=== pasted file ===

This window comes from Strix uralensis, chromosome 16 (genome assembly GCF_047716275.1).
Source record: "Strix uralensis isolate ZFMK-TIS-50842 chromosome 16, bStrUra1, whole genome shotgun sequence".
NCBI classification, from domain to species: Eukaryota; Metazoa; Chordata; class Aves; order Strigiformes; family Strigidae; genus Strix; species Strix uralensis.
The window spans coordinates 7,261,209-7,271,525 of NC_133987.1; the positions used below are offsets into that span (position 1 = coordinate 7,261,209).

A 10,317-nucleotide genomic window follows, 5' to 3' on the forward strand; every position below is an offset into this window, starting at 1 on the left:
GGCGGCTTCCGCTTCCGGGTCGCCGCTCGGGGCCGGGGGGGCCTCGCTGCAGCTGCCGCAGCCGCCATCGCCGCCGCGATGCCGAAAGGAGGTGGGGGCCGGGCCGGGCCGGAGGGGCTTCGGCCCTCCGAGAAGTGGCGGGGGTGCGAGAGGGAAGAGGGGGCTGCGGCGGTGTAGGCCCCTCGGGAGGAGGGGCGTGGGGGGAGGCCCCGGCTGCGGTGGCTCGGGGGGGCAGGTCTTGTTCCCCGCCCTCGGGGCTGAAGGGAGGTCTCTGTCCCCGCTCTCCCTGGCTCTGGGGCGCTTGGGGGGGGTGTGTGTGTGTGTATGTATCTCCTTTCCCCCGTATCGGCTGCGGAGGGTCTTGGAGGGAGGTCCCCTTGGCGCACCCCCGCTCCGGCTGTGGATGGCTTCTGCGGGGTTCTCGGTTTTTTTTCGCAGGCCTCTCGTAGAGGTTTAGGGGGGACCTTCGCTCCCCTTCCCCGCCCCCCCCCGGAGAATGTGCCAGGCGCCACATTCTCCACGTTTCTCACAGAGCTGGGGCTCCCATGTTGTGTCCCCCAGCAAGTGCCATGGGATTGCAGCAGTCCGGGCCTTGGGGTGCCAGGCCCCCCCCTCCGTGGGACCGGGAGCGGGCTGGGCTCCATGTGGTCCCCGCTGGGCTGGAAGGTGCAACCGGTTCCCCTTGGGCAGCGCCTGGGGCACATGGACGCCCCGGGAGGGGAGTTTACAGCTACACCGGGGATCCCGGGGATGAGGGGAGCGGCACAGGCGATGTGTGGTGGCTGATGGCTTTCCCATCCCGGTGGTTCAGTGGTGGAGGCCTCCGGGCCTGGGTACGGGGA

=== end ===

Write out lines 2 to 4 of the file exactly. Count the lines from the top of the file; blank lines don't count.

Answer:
Source record: "Strix uralensis isolate ZFMK-TIS-50842 chromosome 16, bStrUra1, whole genome shotgun sequence".
NCBI classification, from domain to species: Eukaryota; Metazoa; Chordata; class Aves; order Strigiformes; family Strigidae; genus Strix; species Strix uralensis.
The window spans coordinates 7,261,209-7,271,525 of NC_133987.1; the positions used below are offsets into that span (position 1 = coordinate 7,261,209).